Related Links
Aerospace News at SpaceMart.com

Thanks for being here;
We need your help. The SpaceDaily news network continues to grow but revenues have never been harder to maintain.

With the rise of Ad Blockers, and Facebook - our traditional revenue sources via quality network advertising continues to decline. And unlike so many other news sites, we don't have a paywall - with those annoying usernames and passwords.

Our news coverage takes time and effort to publish 365 days a year.

If you find our news sites informative and useful then please consider becoming a regular supporter or for now make a one off contribution.

SpaceDaily Contributor
$5 Billed Once


credit card or paypal
SpaceDaily Monthly Supporter
$5 Billed Monthly


paypal only

Comment using your Disqus, Facebook, Google or Twitter login.

Share this article via these popular social media networks
del.icio.usdel.icio.us DiggDigg RedditReddit GoogleGoogle

AEROSPACE
NASA Offers Space Station as Catalyst for Discovery in Washington

Voyager spacecraft still in communication 40 years out into the void

Let's cut them off from access to Space

ESA astronaut Paolo Nespoli starts third mission on Space Station

AEROSPACE
VSS Unity Flies with Propulsion Systems Installed and Live

ISRO Develops Ship-Based Antenna System to Track Satellite Launches

NASA taps BWXT for reactor design for future Mars missions

India looks to more launches with new facility from 2018

AEROSPACE
For Moratorium on Sending Commands to Mars, Blame the Sun

Tributes to wetter times on Mars

Opportunity will spend three weeks at current location due to Solar Conjunction

Curiosity Mars Rover Begins Study of Ridge Destination

AEROSPACE
China develops sea launches to boost space commerce

Chinese satellite Zhongxing-9A enters preset orbit

Chinese Space Program: From Setback, to Manned Flights, to the Moon

Chinese Rocket Fizzles Out, Puts Other Launches on Hold

AEROSPACE
Lockheed Martin invests $350M in state-of-the-art satellite production facility

ASTROSCALE Raises a Total of $25 Million in Series C Led by Private Companies

LISA Pathfinder: bake, rattle and roll

Airbus DS to expand cooperation with Russia

AEROSPACE
BAE Systems reveals iMOTR radar system

NASA Tests Autopilot Sensors During Simulations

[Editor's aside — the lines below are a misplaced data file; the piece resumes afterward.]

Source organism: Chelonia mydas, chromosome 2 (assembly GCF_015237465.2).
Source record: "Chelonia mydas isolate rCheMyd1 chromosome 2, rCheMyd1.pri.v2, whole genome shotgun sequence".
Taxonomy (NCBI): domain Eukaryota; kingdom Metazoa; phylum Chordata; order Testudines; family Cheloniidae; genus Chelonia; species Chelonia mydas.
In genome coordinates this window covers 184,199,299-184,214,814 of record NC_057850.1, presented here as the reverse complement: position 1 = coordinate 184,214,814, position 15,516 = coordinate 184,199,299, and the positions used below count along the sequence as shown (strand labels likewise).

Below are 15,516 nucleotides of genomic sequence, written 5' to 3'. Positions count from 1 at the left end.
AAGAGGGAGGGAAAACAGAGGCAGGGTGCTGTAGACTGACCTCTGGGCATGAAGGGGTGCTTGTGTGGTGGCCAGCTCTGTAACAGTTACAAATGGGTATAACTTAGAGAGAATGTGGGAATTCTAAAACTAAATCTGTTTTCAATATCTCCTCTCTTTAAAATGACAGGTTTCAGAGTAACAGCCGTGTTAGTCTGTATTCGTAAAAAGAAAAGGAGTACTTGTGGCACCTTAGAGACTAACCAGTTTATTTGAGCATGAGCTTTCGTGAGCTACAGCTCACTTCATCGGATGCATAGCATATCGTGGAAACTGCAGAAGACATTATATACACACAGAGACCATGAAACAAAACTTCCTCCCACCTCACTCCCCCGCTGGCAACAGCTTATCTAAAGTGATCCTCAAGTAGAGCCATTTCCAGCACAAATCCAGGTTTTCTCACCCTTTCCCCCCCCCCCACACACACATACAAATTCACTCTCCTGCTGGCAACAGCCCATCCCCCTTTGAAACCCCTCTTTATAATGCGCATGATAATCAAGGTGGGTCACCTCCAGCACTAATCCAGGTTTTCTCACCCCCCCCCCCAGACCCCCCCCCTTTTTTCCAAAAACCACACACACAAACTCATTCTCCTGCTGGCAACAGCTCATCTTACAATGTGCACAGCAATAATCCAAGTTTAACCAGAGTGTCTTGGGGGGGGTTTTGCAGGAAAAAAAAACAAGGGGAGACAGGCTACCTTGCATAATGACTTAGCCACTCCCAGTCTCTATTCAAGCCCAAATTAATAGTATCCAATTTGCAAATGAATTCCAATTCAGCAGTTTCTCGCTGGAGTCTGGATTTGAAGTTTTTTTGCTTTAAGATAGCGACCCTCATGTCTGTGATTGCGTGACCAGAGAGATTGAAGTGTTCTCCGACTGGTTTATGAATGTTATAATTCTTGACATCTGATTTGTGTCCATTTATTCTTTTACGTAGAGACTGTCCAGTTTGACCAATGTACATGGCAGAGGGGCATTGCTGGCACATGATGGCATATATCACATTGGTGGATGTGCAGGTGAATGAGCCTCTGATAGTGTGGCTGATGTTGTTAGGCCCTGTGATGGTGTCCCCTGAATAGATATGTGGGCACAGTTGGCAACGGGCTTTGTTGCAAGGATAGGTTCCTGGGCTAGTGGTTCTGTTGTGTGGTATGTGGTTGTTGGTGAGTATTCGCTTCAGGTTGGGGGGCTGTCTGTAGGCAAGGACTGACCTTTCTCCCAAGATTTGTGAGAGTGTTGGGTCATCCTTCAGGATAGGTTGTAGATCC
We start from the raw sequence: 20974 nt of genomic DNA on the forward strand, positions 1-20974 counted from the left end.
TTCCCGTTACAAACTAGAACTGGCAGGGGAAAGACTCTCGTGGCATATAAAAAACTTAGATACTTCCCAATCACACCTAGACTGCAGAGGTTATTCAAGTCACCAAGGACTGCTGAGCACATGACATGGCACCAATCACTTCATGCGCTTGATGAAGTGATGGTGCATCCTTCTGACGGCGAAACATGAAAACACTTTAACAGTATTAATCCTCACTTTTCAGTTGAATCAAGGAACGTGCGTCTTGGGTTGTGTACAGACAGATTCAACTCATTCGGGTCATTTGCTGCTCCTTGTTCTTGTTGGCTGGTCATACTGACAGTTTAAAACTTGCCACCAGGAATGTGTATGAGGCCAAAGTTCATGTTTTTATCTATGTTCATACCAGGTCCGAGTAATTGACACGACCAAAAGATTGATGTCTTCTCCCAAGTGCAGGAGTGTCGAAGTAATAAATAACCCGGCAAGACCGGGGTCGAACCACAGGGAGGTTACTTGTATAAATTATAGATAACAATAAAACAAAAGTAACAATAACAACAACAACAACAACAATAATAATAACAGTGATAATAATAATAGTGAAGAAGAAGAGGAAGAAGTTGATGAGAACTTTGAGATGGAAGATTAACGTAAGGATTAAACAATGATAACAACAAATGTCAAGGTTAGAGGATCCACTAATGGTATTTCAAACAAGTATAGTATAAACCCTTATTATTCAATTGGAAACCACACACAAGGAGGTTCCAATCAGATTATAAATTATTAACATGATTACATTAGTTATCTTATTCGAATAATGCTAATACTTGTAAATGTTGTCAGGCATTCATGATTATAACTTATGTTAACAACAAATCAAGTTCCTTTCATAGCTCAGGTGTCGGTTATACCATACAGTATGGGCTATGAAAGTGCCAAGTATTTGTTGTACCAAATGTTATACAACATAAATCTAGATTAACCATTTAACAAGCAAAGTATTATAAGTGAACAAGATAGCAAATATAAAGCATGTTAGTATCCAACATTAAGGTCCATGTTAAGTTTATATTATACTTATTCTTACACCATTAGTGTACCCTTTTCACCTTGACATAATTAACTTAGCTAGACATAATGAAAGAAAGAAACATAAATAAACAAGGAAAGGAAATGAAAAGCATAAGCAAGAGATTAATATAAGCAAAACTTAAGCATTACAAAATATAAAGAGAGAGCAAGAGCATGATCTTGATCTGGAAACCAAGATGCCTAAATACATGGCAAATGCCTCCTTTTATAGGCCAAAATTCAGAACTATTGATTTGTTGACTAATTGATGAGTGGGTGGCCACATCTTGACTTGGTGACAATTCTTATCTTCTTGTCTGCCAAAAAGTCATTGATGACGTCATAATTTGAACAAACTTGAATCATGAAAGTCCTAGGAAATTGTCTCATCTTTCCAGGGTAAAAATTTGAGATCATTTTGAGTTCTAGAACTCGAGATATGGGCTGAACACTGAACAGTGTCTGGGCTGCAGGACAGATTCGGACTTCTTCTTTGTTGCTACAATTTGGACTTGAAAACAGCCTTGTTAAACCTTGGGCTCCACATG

Algorithms that can sketch, recreate 3-D shapes

Ferroelectric phenomenon proven viable for oxide electrodes, disproving predictions

AEROSPACE
A New Search for Extrasolar Planets from the Arecibo Observatory

Gulf of Mexico tube worm is one of the longest-living animals in the world

Molecular Outflow Launched Beyond Disk Around Young Star

Unexpected life found at bottom of High Arctic lakes

AEROSPACE
New Horizons Video Soars over Pluto's Majestic Mountains and Icy Plains

Juno spots Jupiter's Great Red Spot

New evidence in support of the Planet Nine hypothesis

NASA's New Horizons Team Strikes Gold in Argentina




Memory Foam Mattress Review
Newsletters :: SpaceDaily :: SpaceWar :: TerraDaily :: Energy Daily
XML Feeds :: Space News :: Earth News :: War News :: Solar Energy News






The content herein, unless otherwise known to be public domain, are Copyright 1995-2017 - Space Media Network. All websites are published in Australia and are solely subject to Australian law and governed by Fair Use principals for news reporting and research purposes. AFP, UPI and IANS news wire stories are copyright Agence France-Presse, United Press International and Indo-Asia News Service. ESA news reports are copyright European Space Agency. All NASA sourced material is public domain. Additional copyrights may apply in whole or part to other bona fide parties. All articles labeled "by Staff Writers" include reports supplied to Space Media Network by industry news wires, PR agencies, corporate press officers and the like. Such articles are individually curated and edited by Space Media Network staff on the basis of the report's information value to our industry and professional readership. Advertising does not imply endorsement, agreement or approval of any opinions, statements or information provided by Space Media Network on any Web page published or hosted by Space Media Network. Privacy Statement